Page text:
What can't be forgotten is the other tracks I haven't mentioned, because holy shit... they might just be the best songs either of the Cavalera's have written since 1993. 'Spectral War', one of two leadoff singles from the album besides the aforementioned opening track, is the perfect fusion of the groove from Chaos A.D. and the thrash/melody of Arise, and 'Excruciating' is Beneath The Remains reimagined in the modern era with a more violent punch and some death metal riffs that remind me of early British acts like Cancer and Benediction.

While I'll give Max a pass for some of the lyrics considering they're all written in his second language, the album isn't perfect for another reason, and that's the sixth track 'Hellfire'. The song is obviously a rehashing of Nailbomb's very industrial hardcore/thrash metal sound, but it feels very out of place on an album like this. Especially between two very fury-driven tracks, it completely disrupts the flow of the tracks and brings the overall experience down a little (I do respect that they tried it though, Point Blank is one of my favorite experimental albums).

To put my final thesis simply; writing this album off for any reason is a mistake. There aren't many albums that can stand out in a long line of mediocrity to bring fire back into the soul of a band (think Acts Of God by Immolation, or Obituary's self-titled), but it's great to see when it does happen. Even though it has been six years now since the album came out, I'm hoping that Max and Igor put out another album as good as this or better if they record another one together, and if not... what a way to go out with a fucking bang.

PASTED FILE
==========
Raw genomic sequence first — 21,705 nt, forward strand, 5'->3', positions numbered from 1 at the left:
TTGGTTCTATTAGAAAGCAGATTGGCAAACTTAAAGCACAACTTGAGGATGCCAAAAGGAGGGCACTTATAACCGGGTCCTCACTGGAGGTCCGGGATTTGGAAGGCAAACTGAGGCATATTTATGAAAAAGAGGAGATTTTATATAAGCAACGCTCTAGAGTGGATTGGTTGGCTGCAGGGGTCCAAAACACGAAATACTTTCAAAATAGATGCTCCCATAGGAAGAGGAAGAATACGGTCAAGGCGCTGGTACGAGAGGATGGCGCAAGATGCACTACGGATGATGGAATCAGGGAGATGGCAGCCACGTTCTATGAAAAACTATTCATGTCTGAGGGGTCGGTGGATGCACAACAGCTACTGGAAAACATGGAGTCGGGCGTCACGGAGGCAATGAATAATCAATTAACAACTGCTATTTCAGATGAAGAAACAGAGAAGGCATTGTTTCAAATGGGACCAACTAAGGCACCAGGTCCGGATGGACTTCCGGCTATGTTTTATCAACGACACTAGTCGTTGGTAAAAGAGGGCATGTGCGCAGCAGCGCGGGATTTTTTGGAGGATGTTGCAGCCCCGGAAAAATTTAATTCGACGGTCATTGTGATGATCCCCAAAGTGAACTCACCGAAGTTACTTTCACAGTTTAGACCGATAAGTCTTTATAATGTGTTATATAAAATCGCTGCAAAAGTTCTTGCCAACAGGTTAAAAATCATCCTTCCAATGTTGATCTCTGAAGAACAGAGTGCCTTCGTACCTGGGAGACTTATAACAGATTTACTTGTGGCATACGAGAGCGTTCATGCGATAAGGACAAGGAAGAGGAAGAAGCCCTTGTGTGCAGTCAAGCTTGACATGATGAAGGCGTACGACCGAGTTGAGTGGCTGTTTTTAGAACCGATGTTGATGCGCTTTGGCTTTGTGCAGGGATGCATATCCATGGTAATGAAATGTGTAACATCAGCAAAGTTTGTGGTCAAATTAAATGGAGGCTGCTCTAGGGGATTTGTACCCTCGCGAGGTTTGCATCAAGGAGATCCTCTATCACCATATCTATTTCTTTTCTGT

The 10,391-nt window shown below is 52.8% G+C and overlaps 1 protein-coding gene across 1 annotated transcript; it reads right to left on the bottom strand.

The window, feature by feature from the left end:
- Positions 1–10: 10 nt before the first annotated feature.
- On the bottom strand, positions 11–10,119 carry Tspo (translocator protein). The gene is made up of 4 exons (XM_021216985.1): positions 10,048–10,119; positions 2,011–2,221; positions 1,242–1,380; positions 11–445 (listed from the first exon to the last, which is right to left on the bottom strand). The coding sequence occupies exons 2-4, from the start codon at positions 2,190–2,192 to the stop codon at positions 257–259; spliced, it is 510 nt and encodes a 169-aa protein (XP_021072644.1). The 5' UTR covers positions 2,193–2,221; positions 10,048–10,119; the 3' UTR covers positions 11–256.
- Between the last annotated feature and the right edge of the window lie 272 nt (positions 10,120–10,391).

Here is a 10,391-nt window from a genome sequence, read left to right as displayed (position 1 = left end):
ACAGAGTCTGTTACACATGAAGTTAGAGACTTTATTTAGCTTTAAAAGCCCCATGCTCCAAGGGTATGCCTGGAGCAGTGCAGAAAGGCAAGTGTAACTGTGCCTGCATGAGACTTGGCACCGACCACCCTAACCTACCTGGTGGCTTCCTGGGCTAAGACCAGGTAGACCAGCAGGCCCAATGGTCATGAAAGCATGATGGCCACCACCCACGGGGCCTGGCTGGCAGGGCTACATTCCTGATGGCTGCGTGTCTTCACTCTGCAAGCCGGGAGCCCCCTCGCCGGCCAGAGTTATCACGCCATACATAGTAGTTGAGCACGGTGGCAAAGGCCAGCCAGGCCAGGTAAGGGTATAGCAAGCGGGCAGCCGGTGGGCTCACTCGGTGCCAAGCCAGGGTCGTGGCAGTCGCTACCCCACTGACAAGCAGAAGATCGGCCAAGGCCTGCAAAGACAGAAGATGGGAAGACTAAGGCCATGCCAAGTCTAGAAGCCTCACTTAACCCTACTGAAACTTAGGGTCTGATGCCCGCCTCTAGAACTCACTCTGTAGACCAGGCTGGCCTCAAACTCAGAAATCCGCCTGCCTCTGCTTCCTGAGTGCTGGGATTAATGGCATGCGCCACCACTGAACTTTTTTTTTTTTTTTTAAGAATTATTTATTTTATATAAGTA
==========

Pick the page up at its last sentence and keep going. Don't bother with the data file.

Two Brazillian Times Better - 73%

Tanuki, July 4th, 2019

Cavalera Conspiracy's crusty caveman craft couldn't court their comfortless coterie with crude, coprolitic curbstomps like Inflicted. They were, to put things charitably, the The Haunted to Sepultura's At the Gates: a passionless, thuggish substitute that could offer only the occasional spark of recollective genius. (Though I'll admit Revolver and The Dead Eye were both pretty tight.) Pandemonium was another such spark, appearing to have strapped Chaos A.D to the top of a ziggurat, cut out its heart and consumed it, thereby absorbing its power. To go from penning two incoherent, random piles of smoldering groove refuse, to a vivid treatise like Pandemonium was unlikely enough, yet along comes Psychosis to set the bar even higher.

Full disclosure, I've gone on record saying this was the best album of 2017; an accolade earned in similar fashion to how Power Trip's Nightmare Logic earned everyone else's. Psychosis does not invent any new wheels, nor does it pile a stack of increasingly meaningless thrash riffs onto your head like an endgame Jenga tower, until the entire structure inevitably collapses. It simply takes hold of your shoulders. Rears its head back. And smashes its forehead into your own with the force of an anti-aircraft cannon. This album is angry, and it wants you in pain. And so presumably the question on everyone's pursed lips is "Does it sound like Sepultura?"